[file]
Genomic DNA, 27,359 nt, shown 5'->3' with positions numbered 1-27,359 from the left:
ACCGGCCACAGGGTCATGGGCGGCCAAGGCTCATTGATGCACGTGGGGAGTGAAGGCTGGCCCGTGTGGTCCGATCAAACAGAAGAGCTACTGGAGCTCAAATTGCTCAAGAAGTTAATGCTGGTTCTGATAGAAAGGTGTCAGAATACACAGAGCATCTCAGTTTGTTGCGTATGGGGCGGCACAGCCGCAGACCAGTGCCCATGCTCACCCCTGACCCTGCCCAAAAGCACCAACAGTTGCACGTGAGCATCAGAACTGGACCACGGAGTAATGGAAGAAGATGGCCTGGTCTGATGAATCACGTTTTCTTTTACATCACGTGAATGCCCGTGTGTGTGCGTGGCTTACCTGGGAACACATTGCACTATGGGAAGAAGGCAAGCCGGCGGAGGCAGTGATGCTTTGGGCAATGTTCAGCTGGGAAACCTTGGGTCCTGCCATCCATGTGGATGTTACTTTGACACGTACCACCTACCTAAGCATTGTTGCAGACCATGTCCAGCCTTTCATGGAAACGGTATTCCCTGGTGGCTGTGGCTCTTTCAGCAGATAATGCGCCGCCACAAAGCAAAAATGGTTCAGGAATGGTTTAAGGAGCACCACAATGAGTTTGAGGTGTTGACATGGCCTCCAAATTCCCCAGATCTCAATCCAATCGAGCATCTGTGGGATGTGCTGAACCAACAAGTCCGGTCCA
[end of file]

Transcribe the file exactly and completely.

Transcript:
Genomic DNA, 27,359 nt, shown 5'->3' with positions numbered 1-27,359 from the left:
ACCGGCCACAGGGTCATGGGCGGCCAAGGCTCATTGATGCACGTGGGGAGTGAAGGCTGGCCCGTGTGGTCCGATCAAACAGAAGAGCTACTGGAGCTCAAATTGCTCAAGAAGTTAATGCTGGTTCTGATAGAAAGGTGTCAGAATACACAGAGCATCTCAGTTTGTTGCGTATGGGGCGGCACAGCCGCAGACCAGTGCCCATGCTCACCCCTGACCCTGCCCAAAAGCACCAACAGTTGCACGTGAGCATCAGAACTGGACCACGGAGTAATGGAAGAAGATGGCCTGGTCTGATGAATCACGTTTTCTTTTACATCACGTGAATGCCCGTGTGTGTGCGTGGCTTACCTGGGAACACATTGCACTATGGGAAGAAGGCAAGCCGGCGGAGGCAGTGATGCTTTGGGCAATGTTCAGCTGGGAAACCTTGGGTCCTGCCATCCATGTGGATGTTACTTTGACACGTACCACCTACCTAAGCATTGTTGCAGACCATGTCCAGCCTTTCATGGAAACGGTATTCCCTGGTGGCTGTGGCTCTTTCAGCAGATAATGCGCCGCCACAAAGCAAAAATGGTTCAGGAATGGTTTAAGGAGCACCACAATGAGTTTGAGGTGTTGACATGGCCTCCAAATTCCCCAGATCTCAATCCAATCGAGCATCTGTGGGATGTGCTGAACCAACAAGTCCGGTCCA